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Tax Debates


Admission requirements

Students following this course are recommended to have completed at least one year of university education (not necessarily in law). We expect the students to have a good proficiency in English both orally and in writing


1.1 ContextTax Debates is the last course of the minor Tax and Society. This course consists of a series of moderated classroom debates and a group project, during which the students can explore a selection of ‘hot topic’ issues that are currently at stake in the wider public debate on taxation. Tax Debates makes the step from the academic theories of tax, society, and ethics, to the ‘real world’ debates on taxation.

The title of the course – Tax Debates – reflects the fact that there is no single tax debate. Rather, a multitude of complex (and often controversial) interlinking issues can be identified.

1.2 Connection with the minor
The minor ‘tax and society’ is to familiarize students with the social impact of taxation. Within the overall structure of the minor Tax and Society, Tax Debates provides an academic space within which the students can bring together the lessons learned in all of the earlier courses and develop their own ideas and views. The students will be challenged to defend these views, or to adopt a Devil’s Advocate perspective on key issues and to explore alternative perspectives.

Course objectives

  • Revisit and integrate the knowledge obtained in the five previous courses of the minor Tax and Society.

  • Learn to talk about and debate issues regarding ethics and tax.

  • Develop own perspectives, ideas, and positions, on the issues raised during the whole minor.

  • Acquire and develop verbal and written communication skills (in English).

  • Gain confidence discussing (the ethical aspects of) various issues on tax and society.

  • Work together as a team, in a multidisciplinary environment.

  • And last but not least: have fun!


Zie MyTimetable.

Mode of instruction


  • Number of (2 hour) instructions: 5

  • Names of instructors: mr. drs. B.N. van Ganzen and selected guest lecturers

  • Required preparation by students:

  1. Weekly preparation of arguments prior to the class (1,750 – 2,000 words; individual basis).
  2. Participation during the classroom debate (5 sessions of 2 hours; mandatory)
  3. Group paper (8,500 – 10,000 words) – to be submitted at the end of the course. The paper is written by groups of 4 to 5 students. Depending on the number of students in the course, groups may be smaller. The students are expected to share the workload. The students will be encouraged to use the classroom as a resource and sounding board when preparing their group papers.

Assessment method

Examination form(s)

  • Individual preparation of weekly assignments and participation at the classroom debates: 20% of the final grade. The preparation of arguments and the classroom debates are practical assignments with compulsory participation. For each week, the preparation of arguments and the participation in the classroom debate count as one assignment; hence, it is not possible to earn points for a weekly assignment when the student is absent during that week’s classroom debate. It is not possible to resit these practical assignments; failed partial grades or components should be compensated by passed partial grades or components.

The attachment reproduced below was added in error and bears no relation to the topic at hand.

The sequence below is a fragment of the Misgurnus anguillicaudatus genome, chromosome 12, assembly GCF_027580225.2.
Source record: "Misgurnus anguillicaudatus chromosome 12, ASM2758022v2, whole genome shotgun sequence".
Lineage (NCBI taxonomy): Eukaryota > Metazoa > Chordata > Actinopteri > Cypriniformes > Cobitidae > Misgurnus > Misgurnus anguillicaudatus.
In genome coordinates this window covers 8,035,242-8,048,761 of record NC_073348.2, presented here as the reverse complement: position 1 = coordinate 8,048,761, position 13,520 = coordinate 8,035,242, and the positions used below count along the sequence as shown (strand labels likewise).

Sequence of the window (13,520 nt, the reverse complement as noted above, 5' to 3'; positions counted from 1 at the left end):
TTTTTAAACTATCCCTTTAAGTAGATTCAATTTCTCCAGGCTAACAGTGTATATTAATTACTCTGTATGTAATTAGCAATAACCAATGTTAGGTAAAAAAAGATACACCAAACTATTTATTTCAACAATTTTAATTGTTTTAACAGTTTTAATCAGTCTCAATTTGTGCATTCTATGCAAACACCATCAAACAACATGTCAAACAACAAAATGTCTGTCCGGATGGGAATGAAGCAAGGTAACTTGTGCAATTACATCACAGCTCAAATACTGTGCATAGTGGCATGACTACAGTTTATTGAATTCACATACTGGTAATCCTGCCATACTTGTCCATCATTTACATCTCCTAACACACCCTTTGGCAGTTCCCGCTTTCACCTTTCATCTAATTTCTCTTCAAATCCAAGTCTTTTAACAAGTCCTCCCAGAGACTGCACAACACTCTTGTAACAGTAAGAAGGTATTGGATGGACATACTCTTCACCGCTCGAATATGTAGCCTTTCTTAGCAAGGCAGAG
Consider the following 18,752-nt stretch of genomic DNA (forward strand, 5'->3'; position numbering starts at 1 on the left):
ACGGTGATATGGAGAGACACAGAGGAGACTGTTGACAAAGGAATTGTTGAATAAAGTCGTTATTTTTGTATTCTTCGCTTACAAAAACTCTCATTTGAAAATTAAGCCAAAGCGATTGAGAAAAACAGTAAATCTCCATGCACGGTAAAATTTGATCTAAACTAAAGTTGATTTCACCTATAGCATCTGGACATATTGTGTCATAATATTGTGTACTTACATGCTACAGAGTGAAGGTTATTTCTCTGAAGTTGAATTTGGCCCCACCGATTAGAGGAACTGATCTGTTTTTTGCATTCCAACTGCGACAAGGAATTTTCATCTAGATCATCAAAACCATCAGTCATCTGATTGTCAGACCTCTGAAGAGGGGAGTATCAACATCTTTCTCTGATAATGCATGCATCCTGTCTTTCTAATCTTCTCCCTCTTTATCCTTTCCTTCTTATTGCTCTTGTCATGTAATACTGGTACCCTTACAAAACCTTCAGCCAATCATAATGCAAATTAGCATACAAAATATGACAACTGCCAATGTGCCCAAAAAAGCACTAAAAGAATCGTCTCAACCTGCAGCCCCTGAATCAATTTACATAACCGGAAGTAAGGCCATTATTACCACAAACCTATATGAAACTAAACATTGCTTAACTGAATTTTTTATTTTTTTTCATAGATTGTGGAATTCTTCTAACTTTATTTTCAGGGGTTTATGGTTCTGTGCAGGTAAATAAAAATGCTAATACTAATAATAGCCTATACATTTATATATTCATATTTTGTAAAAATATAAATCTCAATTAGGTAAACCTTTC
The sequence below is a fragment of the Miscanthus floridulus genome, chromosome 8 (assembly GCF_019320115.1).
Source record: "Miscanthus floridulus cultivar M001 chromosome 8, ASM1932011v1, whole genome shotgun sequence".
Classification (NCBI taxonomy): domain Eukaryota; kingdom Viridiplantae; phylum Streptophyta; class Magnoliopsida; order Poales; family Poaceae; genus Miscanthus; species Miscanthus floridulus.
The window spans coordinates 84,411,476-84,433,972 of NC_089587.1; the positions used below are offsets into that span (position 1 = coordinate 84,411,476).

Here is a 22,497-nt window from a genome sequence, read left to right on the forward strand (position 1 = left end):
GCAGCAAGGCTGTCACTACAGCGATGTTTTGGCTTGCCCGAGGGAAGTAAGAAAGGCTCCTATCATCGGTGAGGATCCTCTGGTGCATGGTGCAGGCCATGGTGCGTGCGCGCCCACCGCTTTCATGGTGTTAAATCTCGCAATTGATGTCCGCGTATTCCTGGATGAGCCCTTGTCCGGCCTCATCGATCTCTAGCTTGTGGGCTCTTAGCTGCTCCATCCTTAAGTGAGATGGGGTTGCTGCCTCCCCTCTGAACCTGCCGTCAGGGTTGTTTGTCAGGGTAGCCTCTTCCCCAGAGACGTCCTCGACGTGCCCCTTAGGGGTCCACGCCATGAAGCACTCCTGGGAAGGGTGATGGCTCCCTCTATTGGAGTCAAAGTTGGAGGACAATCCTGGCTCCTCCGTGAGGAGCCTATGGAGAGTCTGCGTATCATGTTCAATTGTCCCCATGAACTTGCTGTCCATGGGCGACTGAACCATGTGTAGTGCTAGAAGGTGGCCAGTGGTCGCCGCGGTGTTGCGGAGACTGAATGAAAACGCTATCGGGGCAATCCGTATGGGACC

• Group paper: 80% of the final grade. Resit of the final paper is possible if the final grade (being the weighted average of the practical assignments and the group paper) is below 5,5.

Submission procedures
Students are required to submit their arguments via Brightspace on the day before the classroom debate (deadline: 23:59). This is done on an individual basis. The deadline for the group paper will be announced at the beginning of the course.

Areas to be tested within the exam
Grading of the preparation for the classroom debate, participation during that debate, and the group paper will be based firstly on originality, and the ability to link different areas and issues addressed in the five preceding courses in the minor Tax and Society, as well as the quality of the arguments made and the factual accuracy of the analysis. For the written work the quality of the writing, structure of the analysis, use of sources and footnotes, and of course the quality of the reasoning and logic will be assessed.

Reading list

There is no fixed reading list. Rather, students will be required to base their group papers on the materials which have been provided in the five previous courses, although the groups will also be invited to use additional literature for their papers. For the weekly assignments, guest lecturers may prescribe some literature; this will be communicated via Brightspace.


Registration for courses and exams takes place via MyStudymap. If you do not have access to MyStudymap (guest students), look here (under the Law-tab) for more information on the registration procedure in your situation.


  • Coordinator: mr. drs. B.N. van Ganzen

  • Work address: Kamerlingh Onnes Building, room B2.24

  • Contact information via: Secretariat Department of Tax Law

  • Telephone number; +31715277840

  • Email:


  • Institute: Institute of Tax Law and Economics

  • Department: Tax Law

  • Room number secretary: B211

  • Opening hours: 9.00 – 14.00 hrs

  • Telephone number secretary: +31715277840

  • Email: